Just to be pedantic, whether I like or dislike an anti-heroine dpends on how ‘anti’ they really are. I like the aggressive, flawed heroines found in UF. However, I have very occassionally read some books where the heroine has tipped the balance from ‘plucky, yet assertive’ to ‘complete bitch, should be the villain’. It’s like they move a step on from being an anti-heroine and lose any sympathy from me.I suppose it’s the same as a hero moving on from alpha to arsehole. By the end of the book, the anti-hero/heroine should have gain a measure of our respect; we should empathise to some extent with their situation or feelings; we should be happy that they have defeated the bad guys instead of wishing the bad guys had defeated them.The other point is that an anti-hero/heroine must be redeemable. It doesn’t matter how badly they have behaved during the book as long as by the end they have atoned in some way for that bad behaviour.
Very true re: Miss Marple, Mumma. She is a Goddess at assessing the character of people.I do think you’re right that some female readers are more critical of the anti-heroine because of the way they ‘read’/ relate/ whatever to a female character. Whether we like it or not, admit it or not, all of us read subjectively and it struck me about this particular discussion more so than others that gender definitely comes into play too.Twas a good book. 🙂
Me too, Sean, me too. Although sometimes their hearts of gold are VERY well-hidden, ringed with barbed wire fences and rigged with explosives.
Great points, Jen. Because I want to pick your brain more: do you think it really boils down more to whether the reader can empathise with and believe the anti-hero/ine is redeemable rather than what readers want/ relate/ expect in a female (or male) character?
The trouble is that reader expectations are so subjective. With an anti-hero/heroine I expect not to like them at first, so if they don’t ‘fit’ my expected roles for them, then that’s OK, as long as there’s consistancy. You can’t have a tough UF heoine who dissolves into tears all the time or a man who has difficulty in expressing emotion who suddenly becomes all open and eloquent after meeting the heroine. It just doesn’t work.I do expect character development, so the hero who clams up at the beginning may be starting to open up a bit by the end. The heroine can show a softer side by possibly crying, but only after the powers of evil have been defeated and she can relax and allow the emotion to overwhelm her.What really annoys me is when readers expect a kind of double standard when it comes to the heroine’s sexual behaviour. She can be as agressive as she likes outside the bedroom, but once in bed with the hero she must be the dominated, submissive one. The same goes for sexual experience – the hero can be as promiscuous as he wants but not the heroine. Let’s face it feminism and equal opportunities is still a dirty word in some places and that reflects on reader reactions to female characters who don’t fit into the accepted modes of behaviour.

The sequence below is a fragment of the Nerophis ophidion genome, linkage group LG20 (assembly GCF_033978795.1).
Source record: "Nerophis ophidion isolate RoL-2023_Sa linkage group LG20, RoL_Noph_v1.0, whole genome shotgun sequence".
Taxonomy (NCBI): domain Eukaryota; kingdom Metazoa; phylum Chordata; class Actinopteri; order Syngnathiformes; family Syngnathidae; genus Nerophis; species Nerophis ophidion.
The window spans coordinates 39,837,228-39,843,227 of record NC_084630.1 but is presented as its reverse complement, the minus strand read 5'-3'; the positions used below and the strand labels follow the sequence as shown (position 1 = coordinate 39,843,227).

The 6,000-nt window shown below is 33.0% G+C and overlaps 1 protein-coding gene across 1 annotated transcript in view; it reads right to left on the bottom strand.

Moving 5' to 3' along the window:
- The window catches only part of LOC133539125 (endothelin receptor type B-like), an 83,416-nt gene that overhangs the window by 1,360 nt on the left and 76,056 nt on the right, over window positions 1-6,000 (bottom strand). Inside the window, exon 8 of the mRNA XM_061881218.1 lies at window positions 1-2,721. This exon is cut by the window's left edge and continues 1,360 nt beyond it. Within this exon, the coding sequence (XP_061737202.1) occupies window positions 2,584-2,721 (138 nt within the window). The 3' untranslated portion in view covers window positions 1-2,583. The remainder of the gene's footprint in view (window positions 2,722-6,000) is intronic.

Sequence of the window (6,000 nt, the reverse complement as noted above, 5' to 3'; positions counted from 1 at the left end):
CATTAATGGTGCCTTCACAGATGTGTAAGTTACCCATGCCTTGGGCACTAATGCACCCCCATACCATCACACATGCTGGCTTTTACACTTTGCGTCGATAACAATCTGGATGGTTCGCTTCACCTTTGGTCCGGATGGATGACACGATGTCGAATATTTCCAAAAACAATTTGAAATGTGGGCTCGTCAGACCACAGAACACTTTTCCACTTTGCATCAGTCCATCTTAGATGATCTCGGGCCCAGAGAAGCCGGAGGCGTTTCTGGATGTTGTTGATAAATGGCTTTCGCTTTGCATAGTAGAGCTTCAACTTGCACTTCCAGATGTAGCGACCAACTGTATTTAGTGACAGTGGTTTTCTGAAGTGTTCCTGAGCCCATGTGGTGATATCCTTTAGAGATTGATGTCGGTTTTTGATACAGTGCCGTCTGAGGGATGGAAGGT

I think you hit the nail on the head with regard to reader expectations, Jen. I think that regardless of whether a hero/ine is anti or not some readers expect to find the main protags likeable (in some way, shape or form) either from the outset or early on in the book.Sexual behaviour seems to be a deal breaker for many when it comes to female protags and your right about certain characteristics being more acceptable than others. I don’t recall ever hearing of a book totally dismmised out of hand by readers because of the promiscuity of the male character. In romance, it seems like it’s generally accepted that a certain amout of sleeping around will occur before the guy enters into/commits to the relationship. For the girl however it’s a different kettle of fish.